In full disclosure, I endorsed it, but as someone who put it on the line to permanently associate myself with this work, I think it’s worth noting that many of the commentaries I studied in seminary and that line the walls of pastors’ studies break the biblical text up into smaller pieces. Metzger’s work helps us see it as more of a holistic story and work through the cultural trappings of the text and interpreter. Having read Metzger’s book “Consuming Jesus,” I can say with confidence that he has his finger on the dynamics at work in theology and culture. So even if some of his examples or comparisons fall flat, I think this study of John is a welcome step forward. If you’re interested in a biblical study that is more image based, check out the NLT Holy Bible Mosaic (disclosure again: I contributed a short meditation to it).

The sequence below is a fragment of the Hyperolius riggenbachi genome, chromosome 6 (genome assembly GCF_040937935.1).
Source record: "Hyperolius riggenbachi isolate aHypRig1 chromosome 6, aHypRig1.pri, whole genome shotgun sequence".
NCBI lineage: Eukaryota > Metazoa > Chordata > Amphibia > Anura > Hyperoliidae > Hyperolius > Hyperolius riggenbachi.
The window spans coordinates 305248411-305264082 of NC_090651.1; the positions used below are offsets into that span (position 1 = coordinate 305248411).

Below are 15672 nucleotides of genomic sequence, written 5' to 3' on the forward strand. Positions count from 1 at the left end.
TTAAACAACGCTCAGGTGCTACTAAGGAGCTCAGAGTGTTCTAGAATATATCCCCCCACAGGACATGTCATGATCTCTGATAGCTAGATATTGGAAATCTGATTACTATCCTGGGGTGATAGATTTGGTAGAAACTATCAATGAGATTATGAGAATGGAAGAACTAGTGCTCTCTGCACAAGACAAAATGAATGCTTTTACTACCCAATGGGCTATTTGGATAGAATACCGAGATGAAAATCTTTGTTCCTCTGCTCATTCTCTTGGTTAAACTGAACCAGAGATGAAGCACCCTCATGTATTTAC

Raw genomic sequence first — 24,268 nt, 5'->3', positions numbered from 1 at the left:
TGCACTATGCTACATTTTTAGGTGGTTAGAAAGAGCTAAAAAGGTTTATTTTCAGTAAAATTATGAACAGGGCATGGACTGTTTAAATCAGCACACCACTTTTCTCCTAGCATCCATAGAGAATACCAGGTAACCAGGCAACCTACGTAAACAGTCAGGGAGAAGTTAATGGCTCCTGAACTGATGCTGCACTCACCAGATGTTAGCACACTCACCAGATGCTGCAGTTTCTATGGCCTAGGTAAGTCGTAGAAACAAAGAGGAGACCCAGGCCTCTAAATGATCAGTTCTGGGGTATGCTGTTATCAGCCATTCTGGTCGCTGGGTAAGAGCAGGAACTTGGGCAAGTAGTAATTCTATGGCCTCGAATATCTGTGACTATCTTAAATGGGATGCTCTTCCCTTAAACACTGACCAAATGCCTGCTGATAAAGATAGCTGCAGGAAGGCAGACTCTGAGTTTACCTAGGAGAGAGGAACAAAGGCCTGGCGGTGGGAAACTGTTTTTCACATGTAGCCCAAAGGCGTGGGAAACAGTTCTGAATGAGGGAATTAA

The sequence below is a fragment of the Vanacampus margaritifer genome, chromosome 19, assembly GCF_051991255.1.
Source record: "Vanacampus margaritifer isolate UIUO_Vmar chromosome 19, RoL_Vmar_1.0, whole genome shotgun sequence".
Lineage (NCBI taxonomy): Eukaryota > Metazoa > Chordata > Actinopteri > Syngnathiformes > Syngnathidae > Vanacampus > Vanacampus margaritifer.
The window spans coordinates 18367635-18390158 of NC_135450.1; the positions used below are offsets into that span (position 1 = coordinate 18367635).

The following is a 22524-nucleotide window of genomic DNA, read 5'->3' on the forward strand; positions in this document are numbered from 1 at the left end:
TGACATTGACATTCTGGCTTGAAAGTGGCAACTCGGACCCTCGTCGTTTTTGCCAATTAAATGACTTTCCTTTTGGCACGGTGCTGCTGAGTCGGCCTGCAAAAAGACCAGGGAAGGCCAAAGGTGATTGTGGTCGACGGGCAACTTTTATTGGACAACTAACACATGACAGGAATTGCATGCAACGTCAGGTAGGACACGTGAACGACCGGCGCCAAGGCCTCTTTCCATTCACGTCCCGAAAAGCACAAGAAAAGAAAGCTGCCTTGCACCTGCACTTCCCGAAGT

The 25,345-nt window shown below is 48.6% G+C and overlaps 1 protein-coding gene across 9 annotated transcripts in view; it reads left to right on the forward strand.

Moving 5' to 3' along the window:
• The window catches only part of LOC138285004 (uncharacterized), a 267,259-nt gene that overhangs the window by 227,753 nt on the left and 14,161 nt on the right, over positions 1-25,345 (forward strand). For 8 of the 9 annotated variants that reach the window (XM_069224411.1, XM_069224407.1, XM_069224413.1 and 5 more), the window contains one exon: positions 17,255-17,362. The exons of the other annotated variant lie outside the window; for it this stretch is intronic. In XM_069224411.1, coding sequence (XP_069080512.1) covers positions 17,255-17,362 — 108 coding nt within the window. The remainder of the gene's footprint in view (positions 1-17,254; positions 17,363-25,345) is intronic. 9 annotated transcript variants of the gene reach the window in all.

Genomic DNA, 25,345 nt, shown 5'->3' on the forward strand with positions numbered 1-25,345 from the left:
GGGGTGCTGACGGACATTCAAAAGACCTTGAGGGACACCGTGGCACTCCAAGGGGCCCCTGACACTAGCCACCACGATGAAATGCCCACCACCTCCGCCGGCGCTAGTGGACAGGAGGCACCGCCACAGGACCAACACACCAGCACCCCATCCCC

And besides, I think we can all agree that the best Bible for high school students would be a series of tweets or text messages… which I just happen to know all about… 😉